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J Immigr Minor Health. 2014 Aug;16(4):747-50. doi: 10.1007/s10903-013-9965-7.

Improving diabetes care for minority, uninsured and underserved patients.

Author information

1
The Center for Underrepresented Minorities in Academic Medicine, The Florida State University, 1115 West Call Street #3210M, Tallahassee, FL, 32306, USA, jose.rodriguez@med.fsu.edu.

Abstract

A local safety net clinic provides pharmacy directed Diabetes Disease Management (DDM). The purpose of the study was to determine if a program like this would be successful in an underserved, uninsured poor minority population. Clinic providers referred patients to the DDM visits. Body Mass Index (BMI), low-density lipoprotein, high-density lipoprotein (HDL), triglycerides and hemoglobin A1c (HbA1c) were recorded pre- and post-intervention. Those who participated in pre-intervention and post-intervention visit were included in the study and laboratory values were compared. Participants in the pilot study showed statistically significant improvements in HbA1c, triglycerides and BMI. HDL values did not show statistical change. Pharmacy directed DDM can be effective in the reduction of HbA1c and triglycerides. It also may be an effective weight loss intervention for patients with diabetes.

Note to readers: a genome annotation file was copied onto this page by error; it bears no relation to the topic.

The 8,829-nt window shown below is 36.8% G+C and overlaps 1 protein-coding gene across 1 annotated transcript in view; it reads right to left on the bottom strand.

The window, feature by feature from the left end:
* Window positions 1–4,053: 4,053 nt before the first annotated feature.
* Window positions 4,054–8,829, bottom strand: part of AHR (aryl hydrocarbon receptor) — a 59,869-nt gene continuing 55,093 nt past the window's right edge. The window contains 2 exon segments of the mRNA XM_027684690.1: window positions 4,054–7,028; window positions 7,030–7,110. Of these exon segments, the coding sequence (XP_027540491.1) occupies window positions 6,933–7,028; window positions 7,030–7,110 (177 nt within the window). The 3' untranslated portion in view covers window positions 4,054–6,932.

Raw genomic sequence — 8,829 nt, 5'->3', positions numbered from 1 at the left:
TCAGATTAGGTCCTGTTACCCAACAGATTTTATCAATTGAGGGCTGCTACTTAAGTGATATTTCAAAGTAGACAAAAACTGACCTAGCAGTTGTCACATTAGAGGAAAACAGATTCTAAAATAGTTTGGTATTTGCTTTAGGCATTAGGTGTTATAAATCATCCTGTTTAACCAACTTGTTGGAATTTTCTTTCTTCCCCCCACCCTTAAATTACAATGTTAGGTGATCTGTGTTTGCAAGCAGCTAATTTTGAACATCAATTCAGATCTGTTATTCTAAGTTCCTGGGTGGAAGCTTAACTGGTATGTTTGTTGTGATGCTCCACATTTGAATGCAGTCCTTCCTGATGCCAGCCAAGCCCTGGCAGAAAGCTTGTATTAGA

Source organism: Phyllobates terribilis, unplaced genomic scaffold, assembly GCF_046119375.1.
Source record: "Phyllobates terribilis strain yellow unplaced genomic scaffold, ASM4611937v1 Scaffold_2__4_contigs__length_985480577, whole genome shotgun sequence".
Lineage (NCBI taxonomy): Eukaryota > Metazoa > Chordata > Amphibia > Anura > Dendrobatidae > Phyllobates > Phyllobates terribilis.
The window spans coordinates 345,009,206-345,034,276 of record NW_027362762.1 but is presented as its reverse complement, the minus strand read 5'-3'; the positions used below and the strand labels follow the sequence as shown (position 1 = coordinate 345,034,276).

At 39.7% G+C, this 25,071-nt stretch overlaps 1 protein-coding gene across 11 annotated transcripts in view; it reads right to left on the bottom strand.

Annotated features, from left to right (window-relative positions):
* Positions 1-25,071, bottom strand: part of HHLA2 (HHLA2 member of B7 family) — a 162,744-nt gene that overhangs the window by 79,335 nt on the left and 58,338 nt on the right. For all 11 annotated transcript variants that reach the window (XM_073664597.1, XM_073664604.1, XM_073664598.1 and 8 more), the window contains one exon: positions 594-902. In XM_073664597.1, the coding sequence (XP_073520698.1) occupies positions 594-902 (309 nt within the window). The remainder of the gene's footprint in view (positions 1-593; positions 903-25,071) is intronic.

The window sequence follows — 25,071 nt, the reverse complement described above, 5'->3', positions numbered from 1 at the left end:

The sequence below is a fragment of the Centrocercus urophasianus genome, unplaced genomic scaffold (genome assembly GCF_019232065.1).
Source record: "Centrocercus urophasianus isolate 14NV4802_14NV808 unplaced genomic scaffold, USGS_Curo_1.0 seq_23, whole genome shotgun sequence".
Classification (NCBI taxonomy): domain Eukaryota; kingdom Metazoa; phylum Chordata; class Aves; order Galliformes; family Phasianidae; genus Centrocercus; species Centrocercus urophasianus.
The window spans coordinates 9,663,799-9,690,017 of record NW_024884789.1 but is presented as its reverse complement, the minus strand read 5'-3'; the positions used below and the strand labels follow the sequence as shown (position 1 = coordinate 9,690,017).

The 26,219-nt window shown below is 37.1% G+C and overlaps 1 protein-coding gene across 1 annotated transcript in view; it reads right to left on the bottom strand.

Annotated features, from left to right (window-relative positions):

PMID:
24363117
DOI:
10.1007/s10903-013-9965-7
[Indexed for MEDLINE]

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